We're happy to answer your questions about mercury-free composition dental fillings! Contact us today to receive friendly, professional advise.
Candidates for Tooth Fillings
Dr. Holbrook uses composite resin for both new fillings and for the replacement of old silver amalgam fillings. Of course, if you come to see us for your regular twice-yearly cleaning and exam and we discover you have a tooth with decay, you won’t necessarily plan to have a new filling, but more and more we are using composite resin for these fillings.
Also, we have many patients who either want to replace old amalgam fillings for aesthetic reasons or they need to replace them as the filling or fillings are reaching their lifespan. Most people no longer like the idea of having mercury in their teeth, and they’d rather have composite resin.
There are no restrictions for whether or not a person can have composite fillings placed.
What Are The Types of Dental Fillings?
There are many types of filling materials available, each with its own advantages and disadvantages. You and Dr. Holbrook can discuss the best options for restoring your teeth. Composite fillings are the most widely used filling material today. Because composite fillings are tooth-colored, they can be closely matched to the color of existing teeth, and are more aesthetically suited for use in front teeth or the more visible areas of the teeth.
Benefits Of Tooth-Colored Fillings
The most obvious benefit is appearance. When Dr. Holbrook places a composite resin filling in a tooth, you’re going to be the only one who knows that tooth has a filling. They are basically invisible to anyone else looking at your smile. Beyond appearance, unlike amalgam fillings, composite fillings actually bond to the tooth surface, making the tooth stronger. Plus, when placing an amalgam filling, more of the healthy tooth structure needs to be removed to create room for the filling. Because composite resin bonds to the tooth, it is not necessary to remove the same amount of healthy tooth material.
Composite Filling Procedure
Composite fillings are usually placed in one appointment.
- While the tooth is numb, your dentist will remove decay as necessary. Space will then be thoroughly cleaned and carefully prepared before the new filling is placed.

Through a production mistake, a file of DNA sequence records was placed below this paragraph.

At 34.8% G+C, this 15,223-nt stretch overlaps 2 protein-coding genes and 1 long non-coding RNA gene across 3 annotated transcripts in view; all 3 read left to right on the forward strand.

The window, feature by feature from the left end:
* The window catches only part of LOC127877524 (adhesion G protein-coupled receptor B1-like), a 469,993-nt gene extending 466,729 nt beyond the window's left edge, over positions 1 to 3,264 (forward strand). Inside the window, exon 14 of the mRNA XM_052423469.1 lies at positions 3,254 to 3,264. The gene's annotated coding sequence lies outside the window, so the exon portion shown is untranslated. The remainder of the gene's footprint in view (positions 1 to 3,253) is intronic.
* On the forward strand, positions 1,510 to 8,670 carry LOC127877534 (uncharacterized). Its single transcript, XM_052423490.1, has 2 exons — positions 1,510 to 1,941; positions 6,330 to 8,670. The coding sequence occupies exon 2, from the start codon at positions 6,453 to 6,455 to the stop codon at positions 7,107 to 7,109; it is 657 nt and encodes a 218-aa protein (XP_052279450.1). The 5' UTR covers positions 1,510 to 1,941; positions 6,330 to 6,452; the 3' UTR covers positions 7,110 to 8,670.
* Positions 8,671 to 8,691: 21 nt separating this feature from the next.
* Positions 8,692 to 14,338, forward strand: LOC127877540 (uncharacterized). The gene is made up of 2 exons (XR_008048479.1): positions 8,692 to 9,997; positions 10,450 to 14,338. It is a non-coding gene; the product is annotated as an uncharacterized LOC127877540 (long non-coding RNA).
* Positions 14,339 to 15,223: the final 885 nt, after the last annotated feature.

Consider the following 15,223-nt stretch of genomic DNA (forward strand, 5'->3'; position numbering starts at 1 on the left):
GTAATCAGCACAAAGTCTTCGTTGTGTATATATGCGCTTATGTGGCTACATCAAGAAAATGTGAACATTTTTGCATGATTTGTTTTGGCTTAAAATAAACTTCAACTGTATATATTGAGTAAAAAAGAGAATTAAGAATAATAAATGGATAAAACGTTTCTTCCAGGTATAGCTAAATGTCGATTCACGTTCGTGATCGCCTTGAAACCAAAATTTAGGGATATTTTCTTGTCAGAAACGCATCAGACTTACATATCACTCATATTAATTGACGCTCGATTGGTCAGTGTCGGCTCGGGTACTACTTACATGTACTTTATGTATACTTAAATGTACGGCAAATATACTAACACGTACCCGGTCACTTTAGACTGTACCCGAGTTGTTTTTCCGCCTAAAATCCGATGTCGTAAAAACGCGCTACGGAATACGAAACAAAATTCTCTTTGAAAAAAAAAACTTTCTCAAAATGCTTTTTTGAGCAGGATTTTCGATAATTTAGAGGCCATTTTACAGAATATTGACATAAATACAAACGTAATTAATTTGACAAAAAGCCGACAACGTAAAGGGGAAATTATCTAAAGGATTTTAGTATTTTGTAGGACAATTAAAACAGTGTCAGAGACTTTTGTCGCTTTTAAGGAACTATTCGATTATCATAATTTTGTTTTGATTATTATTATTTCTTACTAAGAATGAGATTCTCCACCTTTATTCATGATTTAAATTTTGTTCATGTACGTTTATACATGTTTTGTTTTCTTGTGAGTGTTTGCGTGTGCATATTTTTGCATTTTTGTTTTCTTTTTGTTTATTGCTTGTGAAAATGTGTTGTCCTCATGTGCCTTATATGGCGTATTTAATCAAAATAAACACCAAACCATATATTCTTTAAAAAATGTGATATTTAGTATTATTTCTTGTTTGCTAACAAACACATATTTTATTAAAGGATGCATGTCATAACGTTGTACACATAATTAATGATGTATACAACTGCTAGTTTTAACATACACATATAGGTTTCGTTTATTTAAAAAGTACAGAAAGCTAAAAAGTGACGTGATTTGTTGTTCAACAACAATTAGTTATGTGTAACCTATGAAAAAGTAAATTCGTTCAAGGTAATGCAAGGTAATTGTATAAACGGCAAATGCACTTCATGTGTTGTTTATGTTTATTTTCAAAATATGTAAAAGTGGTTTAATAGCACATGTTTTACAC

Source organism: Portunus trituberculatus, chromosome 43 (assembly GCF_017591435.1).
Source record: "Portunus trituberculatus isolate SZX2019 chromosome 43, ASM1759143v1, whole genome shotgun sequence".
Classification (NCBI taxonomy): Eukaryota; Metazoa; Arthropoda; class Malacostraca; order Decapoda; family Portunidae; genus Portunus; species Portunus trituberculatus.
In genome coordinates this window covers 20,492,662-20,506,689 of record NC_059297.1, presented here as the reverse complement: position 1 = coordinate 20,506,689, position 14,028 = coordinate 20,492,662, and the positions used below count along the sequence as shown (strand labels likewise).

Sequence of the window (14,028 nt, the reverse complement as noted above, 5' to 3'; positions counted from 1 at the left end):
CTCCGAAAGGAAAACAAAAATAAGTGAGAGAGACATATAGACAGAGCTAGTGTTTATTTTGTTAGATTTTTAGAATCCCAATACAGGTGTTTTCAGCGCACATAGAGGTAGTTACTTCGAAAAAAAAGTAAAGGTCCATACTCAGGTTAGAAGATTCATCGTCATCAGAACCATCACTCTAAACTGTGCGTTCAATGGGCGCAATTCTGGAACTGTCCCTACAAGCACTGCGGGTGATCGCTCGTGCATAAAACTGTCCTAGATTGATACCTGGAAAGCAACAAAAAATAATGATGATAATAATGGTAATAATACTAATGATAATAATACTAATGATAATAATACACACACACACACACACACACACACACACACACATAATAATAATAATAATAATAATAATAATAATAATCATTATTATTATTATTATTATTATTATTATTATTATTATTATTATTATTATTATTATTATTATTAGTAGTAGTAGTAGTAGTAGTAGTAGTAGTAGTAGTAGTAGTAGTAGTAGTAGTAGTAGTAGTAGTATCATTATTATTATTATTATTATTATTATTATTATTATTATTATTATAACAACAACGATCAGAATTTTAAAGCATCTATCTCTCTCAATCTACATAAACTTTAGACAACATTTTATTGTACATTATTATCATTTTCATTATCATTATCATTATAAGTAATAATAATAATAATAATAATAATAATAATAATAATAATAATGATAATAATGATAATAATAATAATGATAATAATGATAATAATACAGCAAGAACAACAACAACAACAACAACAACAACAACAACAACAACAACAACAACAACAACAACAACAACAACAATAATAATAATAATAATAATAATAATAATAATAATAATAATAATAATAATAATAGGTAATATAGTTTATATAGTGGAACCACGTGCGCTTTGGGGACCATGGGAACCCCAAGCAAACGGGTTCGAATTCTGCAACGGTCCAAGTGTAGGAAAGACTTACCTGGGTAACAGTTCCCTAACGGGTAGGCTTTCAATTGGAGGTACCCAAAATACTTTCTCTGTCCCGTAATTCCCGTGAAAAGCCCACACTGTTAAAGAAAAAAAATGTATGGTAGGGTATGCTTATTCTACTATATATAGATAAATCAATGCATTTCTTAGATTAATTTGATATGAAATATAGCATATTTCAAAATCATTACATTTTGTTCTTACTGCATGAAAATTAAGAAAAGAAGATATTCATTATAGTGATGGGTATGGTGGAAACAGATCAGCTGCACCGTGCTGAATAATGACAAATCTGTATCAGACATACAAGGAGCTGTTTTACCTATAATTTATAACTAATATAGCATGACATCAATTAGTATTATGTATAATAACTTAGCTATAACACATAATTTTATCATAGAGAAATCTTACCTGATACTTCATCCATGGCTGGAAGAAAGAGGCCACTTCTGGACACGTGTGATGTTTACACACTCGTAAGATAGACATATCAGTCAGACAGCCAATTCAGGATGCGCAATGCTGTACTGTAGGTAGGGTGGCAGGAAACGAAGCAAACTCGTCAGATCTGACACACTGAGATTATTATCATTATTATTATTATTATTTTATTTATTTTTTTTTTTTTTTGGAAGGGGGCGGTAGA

- If the decay was near the nerve of the tooth, a special medication will be applied for added protection.
- The composite filling will then be precisely placed, shaped, and polished, restoring your tooth to its original shape and function.
It is normal to experience sensitivity to hot and cold when composite fillings are first placed, however, this will subside shortly after your tooth acclimates to the new filling.
How Long Does It Take to Place a Composite Filling?
These fillings take no longer than placing a silver amalgam filling. These are done in a single appointment. Usually what happens is that we find the decay during your exam and we opt to immediately remove it and place the composite resin filling. Small fillings may take as little as 20 minutes. Larger fillings, where we need to remove more decay, may take up to an hour.
How Do I Care For My Tooth-Colored Fillings?
You will be given care instructions at the conclusion of your treatment. Good oral hygiene practices, eating habits, and regular dental visits will aid in the life of your new fillings.
As with most dental restorations, composite fillings are not permanent and may someday have to be replaced. They are very durable and will last many years, giving you a long-lasting, beautiful smile.
How Long Do Composite Fillings Last?
Up until the last decade, composite resins used for fillings were not as durable as silver amalgam. That’s why many practices resisted using resin, except for small fillings on non-molars. That has changed. Thanks to various technological advances, the strength and durability of composite resin fillings are roughly equivalent to that of silver amalgam. The average lifespan for these fillings (and for amalgam) is about 12 years. This lifespan can be far longer; it depends on the patient.
Are There Any Risks With Composite Resin Fillings?
These are virtually risk-free treatments. When Dr. Holbrook places a filling, the decay has not entered the interior of the tooth, so it has not come in contact with nerves or blood vessels. That makes for virtually no chance of infection. Composite resin is safe and actually strengthens the tooth.
In contrast, placing silver amalgam fillings does involve some risk. Silver amalgam fillings involve the risks of cracking a tooth, allowing decay to form around the filling, and they require more tooth to be removed. And, of course, you are putting mercury in your mouth.
Are Dental Fillings Covered by Insurance?
Yes, because removing tooth decay and placing a filling prevents further damage to a tooth, dental insurance covers these procedures.
Do Tooth-Colored Fillings Cost More?
Because composite resin costs more than silver amalgam, tooth-colored fillings cost from 10 to 20 percent more than amalgam. Dr. Holbrook believes the minor variation in cost, however, is more than made up for by the advantages of these basically invisible, beautiful tooth restorations.